The Neighbourhood made their return to Houston this past Wednesday night to the Revention Music Center with the Nu Waves tour in support of their album Wiped Out! With them they brought Texas native Kevin Abstract and Amir Obe and made for an interestingly entertaining night to remember.
coverage by Jade Castillo & Norma Becerra
Wednesday night Kevin Abstract came home to Texas. The almost 20 year old has been supporting indie-pop rock stars, the Neighbourhood since their 4 leg UK tour that started in March, definitely a new landscape for Abstract compared to his days of playing smaller shows at Mango’s (and a D.I.Y. show I hosted) only a couple years back.
The Revention Center was full of angsty, excited, too-cool teens and young adults who were dying to catch Jesse Rutherford of the Neighbourhood take off his shirt on Snapchat. Fifteen minutes before the show, it was visible by the growing mass of people that it was going to be a full house. As the lights went down everyone started screaming and whipping out their phones, ready for the first song. Confusion struck the crowd as Kevin Abstract appeared on stage covered by a motorcycle helmet and assisted by a skinny shirtless guy waving the American flag.
Kicking off the night with his 2015 single “ECHO,” some were hearing Abstract’s distinctive hip-hop meets melancholy indie sound for the first time. “Oh, it’s not The Neighbourhood?” I heard someone behind me say. It didn’t take much longer for the rapper to get a more appropriate welcome when he performed his unreleased coming of age pop ballad “Empty.”
“This next song, when the chorus drops I want everyone to jump high as possible in the air and act dumb as hell and just have fun.”
Abstract finessed the previously hesitant crowd into a full blown circus during his collaborative BROCKHAMPTON banger, “Bet I.” The Neighbourhood’s front man even crowd surfed during the song, complimenting Abstract’s most electrifying moment of the night.
With each song bearing a unique personality between aggressive raps and melodious choruses, Abstract stayed true to his origins of being a teenager but with a mature appeal that won him new fans. The final number was a somber mystique ending with a gracious applause from the room. Keep your eyes on Kevin Abstract, you won’t be sorry.
The Neighbourhood took the stage not long after a performance from Amir Obe, and the crowd was ecstatic to see their favorite Californians.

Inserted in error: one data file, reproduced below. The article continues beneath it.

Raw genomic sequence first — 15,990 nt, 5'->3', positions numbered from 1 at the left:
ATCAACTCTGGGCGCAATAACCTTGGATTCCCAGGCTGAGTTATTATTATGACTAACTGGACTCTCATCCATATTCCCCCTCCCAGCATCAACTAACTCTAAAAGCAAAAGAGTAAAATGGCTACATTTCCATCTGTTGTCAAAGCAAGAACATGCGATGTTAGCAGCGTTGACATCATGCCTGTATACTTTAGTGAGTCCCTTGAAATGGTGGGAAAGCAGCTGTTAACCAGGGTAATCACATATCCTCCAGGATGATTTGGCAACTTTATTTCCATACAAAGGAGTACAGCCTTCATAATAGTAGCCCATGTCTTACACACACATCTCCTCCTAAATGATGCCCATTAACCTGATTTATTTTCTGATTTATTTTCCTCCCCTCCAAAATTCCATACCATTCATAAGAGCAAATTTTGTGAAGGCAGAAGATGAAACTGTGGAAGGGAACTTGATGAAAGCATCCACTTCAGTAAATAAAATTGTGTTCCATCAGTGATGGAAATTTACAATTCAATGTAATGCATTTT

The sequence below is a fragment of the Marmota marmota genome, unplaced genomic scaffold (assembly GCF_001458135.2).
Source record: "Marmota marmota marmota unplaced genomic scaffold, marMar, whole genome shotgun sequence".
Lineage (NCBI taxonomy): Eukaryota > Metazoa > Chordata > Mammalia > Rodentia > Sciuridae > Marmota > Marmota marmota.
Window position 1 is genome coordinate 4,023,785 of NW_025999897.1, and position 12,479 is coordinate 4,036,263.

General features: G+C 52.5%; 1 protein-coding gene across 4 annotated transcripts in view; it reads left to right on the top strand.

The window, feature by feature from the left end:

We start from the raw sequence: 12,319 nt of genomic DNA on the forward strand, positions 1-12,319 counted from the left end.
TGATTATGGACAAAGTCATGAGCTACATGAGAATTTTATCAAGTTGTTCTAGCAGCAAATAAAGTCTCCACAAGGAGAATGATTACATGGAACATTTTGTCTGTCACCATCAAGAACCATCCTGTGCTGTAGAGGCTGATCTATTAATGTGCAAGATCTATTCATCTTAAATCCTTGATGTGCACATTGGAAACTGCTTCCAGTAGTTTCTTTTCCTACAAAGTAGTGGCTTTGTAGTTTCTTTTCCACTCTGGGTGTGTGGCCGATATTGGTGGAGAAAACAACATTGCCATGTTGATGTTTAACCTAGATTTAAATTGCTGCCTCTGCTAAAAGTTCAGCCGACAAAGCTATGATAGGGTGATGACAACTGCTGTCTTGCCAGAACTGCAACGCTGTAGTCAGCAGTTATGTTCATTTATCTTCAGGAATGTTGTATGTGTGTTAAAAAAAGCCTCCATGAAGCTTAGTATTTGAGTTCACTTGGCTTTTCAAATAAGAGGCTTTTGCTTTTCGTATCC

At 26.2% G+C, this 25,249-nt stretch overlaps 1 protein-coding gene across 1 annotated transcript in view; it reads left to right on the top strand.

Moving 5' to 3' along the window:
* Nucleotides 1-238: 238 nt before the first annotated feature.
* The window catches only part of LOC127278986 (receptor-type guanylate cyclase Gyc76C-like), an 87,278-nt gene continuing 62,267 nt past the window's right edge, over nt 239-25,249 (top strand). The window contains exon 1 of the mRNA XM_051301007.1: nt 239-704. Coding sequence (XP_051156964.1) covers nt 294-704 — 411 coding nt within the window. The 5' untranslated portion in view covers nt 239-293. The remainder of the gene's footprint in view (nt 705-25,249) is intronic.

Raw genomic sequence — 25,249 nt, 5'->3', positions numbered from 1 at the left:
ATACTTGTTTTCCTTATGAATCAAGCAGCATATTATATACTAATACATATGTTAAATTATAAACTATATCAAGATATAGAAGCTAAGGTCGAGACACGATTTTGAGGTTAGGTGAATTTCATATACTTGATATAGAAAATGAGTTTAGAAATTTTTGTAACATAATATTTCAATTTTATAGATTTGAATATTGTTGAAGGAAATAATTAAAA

The band began their set with “Greetings From Califournia,” a song of their newest album Wiped Out! which was released late last year then transitioned into “Prey,” and then into one of my favorites of theirs “Jealou$y,” of off their #000000 & #ffffff mixtape. The Neighbourhood are no strangers to the Houston stage, they’ve played the Revention Music Center a couple of times in the past years and have always managed to draw in great energetic crowds. Besides the fact that it was a Wednesday night, that did not stop the hundreds of “hoodlums” from lining up to see the California five-piece.
Front-man Jesse Rutherford quickly got rid of his custom leather jacket and soon after his shirt as they continued to perform tracks of both their first album I Love You and the previously mentioned Wiped Out! including “Daddy Issues” and “Cry Baby” along with songs off their mixtape and their EP’s I’m Sorry and Thank You.
The crowd bounced and swayed to the flawless beats and intense vocals from the band. The Neighbourhood is known for mixing your traditional indie rock sounds with smooth r&b making their music one of a kind and a fresh sound you won’t really hear anywhere else.
The NBHD closed out their set with they first-hit “Sweater Weather” which spent eleven weeks on the Billboard Alternative chart, a song that everyone knows, but it seems to also be one of those songs that you can never get sick of. I know after over 3 years of listening to it, I’m still in love with it like I was the first time I heard it. The band then went on to perform their first single from Wiped Out!, “R.I.P. 2 My Youth” and finished their set with a bang.
By Norma Becerra